An ampicillin- and ciprofloxacin-resistant Enterococcus faecium (ARE) strain, named FMSE1, with a characteristic biochemical phenotype, was in a recent study found to dominate among faecal ARE isolates from patients in several Swedish hospitals. In the present study, the prevalence of this strain among 9676 enterococcal isolates from healthy children, hospital sewage, urban sewage, surface water, slaughtered animals (broilers, pigs and cattle) and pig faeces and manure was investigated. Enterococcal isolates having the same biochemical phenotype as the FMSE1 were most common in samples of hospital sewage (50%), surface water (35%), treated sewage (28%) and untreated sewage (17%), but rare in samples from healthy children (0.8%) and animals (2%). PFGE typing of FMSE1-like isolates from hospital sewage indicated that they were closely related to the nosocomial FMSE1 strain. Thus, this study indicated a possible transmission route for nosocomial E. faecium from patients in hospitals to hospital sewage and urban sewage, and further via treatment plants to surface water and possibly back to humans. This proposed route of circulation of drug-resistant enterococci might be further amplified by antibiotic usage in human medicine. In contrast, such transmission from food animals seems to play a negligible role in Sweden.

Keywords
Ampicillin Resistance, Animals, Anti-Infective Agents/pharmacology, Bacterial Typing Techniques, Carrier State/microbiology, Cattle, Chickens/microbiology, Ciprofloxacin/pharmacology, Cross Infection/*microbiology, DNA Fingerprinting, Drug Resistance; Bacterial/genetics, Electrophoresis; Gel; Pulsed-Field, Enterococcus faecium/*isolation & purification/*physiology, Feces/microbiology, Fresh Water/microbiology, Genotype, Gram-Positive Bacterial Infections/epidemiology/*microbiology, Human, Phenotype, Sewage/microbiology, Support; Non-U.S. Gov't, Swine/microbiology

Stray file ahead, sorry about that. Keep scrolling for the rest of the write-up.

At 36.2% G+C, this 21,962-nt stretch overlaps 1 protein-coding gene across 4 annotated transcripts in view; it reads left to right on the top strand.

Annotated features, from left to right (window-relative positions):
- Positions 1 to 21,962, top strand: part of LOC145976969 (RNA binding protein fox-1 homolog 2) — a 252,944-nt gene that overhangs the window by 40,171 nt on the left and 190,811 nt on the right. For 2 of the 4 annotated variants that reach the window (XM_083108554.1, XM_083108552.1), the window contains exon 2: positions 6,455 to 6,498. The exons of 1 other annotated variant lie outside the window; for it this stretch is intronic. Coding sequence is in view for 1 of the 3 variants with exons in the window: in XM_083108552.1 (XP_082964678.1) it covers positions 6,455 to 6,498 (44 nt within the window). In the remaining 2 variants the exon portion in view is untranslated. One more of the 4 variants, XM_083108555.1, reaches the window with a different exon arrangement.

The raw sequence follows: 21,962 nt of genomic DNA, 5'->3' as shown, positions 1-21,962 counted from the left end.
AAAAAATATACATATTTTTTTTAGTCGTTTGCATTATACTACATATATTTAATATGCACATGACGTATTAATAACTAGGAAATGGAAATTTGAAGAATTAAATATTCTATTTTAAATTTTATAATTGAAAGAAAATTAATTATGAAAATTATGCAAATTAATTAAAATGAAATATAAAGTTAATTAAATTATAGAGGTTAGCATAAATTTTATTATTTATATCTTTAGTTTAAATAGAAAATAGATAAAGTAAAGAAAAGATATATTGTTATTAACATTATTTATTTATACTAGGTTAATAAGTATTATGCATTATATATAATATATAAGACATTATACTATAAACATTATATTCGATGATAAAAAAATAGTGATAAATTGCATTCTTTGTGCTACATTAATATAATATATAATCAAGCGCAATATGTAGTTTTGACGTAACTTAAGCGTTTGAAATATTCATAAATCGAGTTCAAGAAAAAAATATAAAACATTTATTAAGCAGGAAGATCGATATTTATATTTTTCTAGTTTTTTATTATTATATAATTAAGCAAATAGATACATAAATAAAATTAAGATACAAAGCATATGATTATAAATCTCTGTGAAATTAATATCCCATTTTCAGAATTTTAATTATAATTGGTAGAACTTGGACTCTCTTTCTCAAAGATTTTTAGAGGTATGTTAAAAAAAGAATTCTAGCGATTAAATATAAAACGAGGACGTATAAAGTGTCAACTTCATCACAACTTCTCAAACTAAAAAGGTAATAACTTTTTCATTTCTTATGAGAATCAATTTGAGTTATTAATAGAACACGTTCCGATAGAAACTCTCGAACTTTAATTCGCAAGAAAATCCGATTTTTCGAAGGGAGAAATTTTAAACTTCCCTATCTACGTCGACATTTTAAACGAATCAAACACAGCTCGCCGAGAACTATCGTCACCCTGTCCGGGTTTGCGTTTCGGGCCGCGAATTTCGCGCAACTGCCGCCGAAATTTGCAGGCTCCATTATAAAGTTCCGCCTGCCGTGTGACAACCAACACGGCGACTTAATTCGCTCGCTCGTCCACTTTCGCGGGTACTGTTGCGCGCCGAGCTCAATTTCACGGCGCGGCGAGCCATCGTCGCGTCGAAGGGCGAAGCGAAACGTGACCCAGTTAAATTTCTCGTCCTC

Identifiers
urn:nbn:se:uu:diva-67387 (URN)14686941 (PubMedID)
Available from: 2004-11-23 Created: 2004-11-23 Last updated: 2011-01-12
Gustafsson, I., Sjölund, M., Torell, E., Johannesson, M., Engstrand, L., Cars, O. & Andersson, D. I. (2003). Bacteria with increased mutation frequency and antibiotic resistance are enriched in the commensal flora of patients with high antibiotic usage. Journal of Antimicrobial Chemotherapy, 52(4), 645-650
Open this publication in new window or tab >>Bacteria with increased mutation frequency and antibiotic resistance are enriched in the commensal flora of patients with high antibiotic usage
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2003 (English)In: Journal of Antimicrobial Chemotherapy, ISSN 0305-7453, E-ISSN 1460-2091, Vol. 52, no 4, p. 645-650Article in journal (Refereed) Published
Abstract [en]

BACKGROUND: We examined how prolonged antibiotic treatment affected the resistance and mutation frequency of human microflora isolated from intestine (Escherichia coli, enterococci spp.), pharynx (alpha-streptococci) and nostril (coagulase-negative staphylococci, CoNS).

METHODS: Samples were collected from patients at the Center of Cystic Fibrosis (n=18) and the haematology ward (n=18) of the University Hospital, Uppsala, Sweden. The individually used amount of antibiotics for 1 year was recorded as the defined daily dose (DDD). Primary health care patients (n=30), with no antibiotic treatment for 1 year before sampling, were used as controls. Three isolates of each bacterium from each patient were examined. Antibiotic susceptibilities were determined by disc diffusion. Mutation frequencies to rifampicin resistance were measured on 30 independent cultures of each bacterial species from each individual by plating on rifampicin agar plates. For alpha-streptococci the mutation frequency to streptomycin resistance was also determined.

RESULTS: Isolates from patients with high antibiotic use showed a pronounced shift towards increased resistance and a small but significant increase in the mutation frequency compared with isolates from the controls. For E. coli, enterococci and CoNS the increase in geometric mean mutation frequency in the patient group was 3-, 1.8- and 1.5-fold, respectively (P values 0.0001, 0.016 and 0.012). For alpha-streptococci there was a significant difference in geometric mean mutation frequency between patient and control groups for streptomycin resistance (P=0.024) but not for rifampicin resistance (P=0.74).

CONCLUSIONS: High antibiotic use selected for commensals with highly increased resistance and a slight increase in mutation frequency.

National Category
Medical and Health Sciences
Identifiers
urn:nbn:se:uu:diva-92063 (URN)10.1093/jac/dkg427 (DOI)12972454 (PubMedID)
Available from: 2004-09-15 Created: 2004-09-15 Last updated: 2017-12-14Bibliographically approved